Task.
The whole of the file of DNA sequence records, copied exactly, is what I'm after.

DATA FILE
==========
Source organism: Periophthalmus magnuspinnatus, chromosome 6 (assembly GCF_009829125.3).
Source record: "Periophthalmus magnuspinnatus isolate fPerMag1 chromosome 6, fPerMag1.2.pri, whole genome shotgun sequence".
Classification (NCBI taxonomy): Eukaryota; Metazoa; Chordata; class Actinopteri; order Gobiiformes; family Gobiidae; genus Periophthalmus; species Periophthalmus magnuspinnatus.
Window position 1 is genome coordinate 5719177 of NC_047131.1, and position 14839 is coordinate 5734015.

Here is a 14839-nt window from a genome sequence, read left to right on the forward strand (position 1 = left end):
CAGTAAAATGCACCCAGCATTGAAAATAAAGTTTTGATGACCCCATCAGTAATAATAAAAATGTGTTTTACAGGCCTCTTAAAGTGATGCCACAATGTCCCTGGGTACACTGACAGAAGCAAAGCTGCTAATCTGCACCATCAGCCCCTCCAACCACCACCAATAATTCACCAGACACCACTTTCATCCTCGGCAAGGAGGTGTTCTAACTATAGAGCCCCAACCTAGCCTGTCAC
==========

Source organism: Periophthalmus magnuspinnatus, chromosome 6 (assembly GCF_009829125.3).
Source record: "Periophthalmus magnuspinnatus isolate fPerMag1 chromosome 6, fPerMag1.2.pri, whole genome shotgun sequence".
Classification (NCBI taxonomy): Eukaryota; Metazoa; Chordata; class Actinopteri; order Gobiiformes; family Gobiidae; genus Periophthalmus; species Periophthalmus magnuspinnatus.
Window position 1 is genome coordinate 5719177 of NC_047131.1, and position 14839 is coordinate 5734015.

Here is a 14839-nt window from a genome sequence, read left to right on the forward strand (position 1 = left end):
CAGTAAAATGCACCCAGCATTGAAAATAAAGTTTTGATGACCCCATCAGTAATAATAAAAATGTGTTTTACAGGCCTCTTAAAGTGATGCCACAATGTCCCTGGGTACACTGACAGAAGCAAAGCTGCTAATCTGCACCATCAGCCCCTCCAACCACCACCAATAATTCACCAGACACCACTTTCATCCTCGGCAAGGAGGTGTTCTAACTATAGAGCCCCAACCTAGCCTGTCAC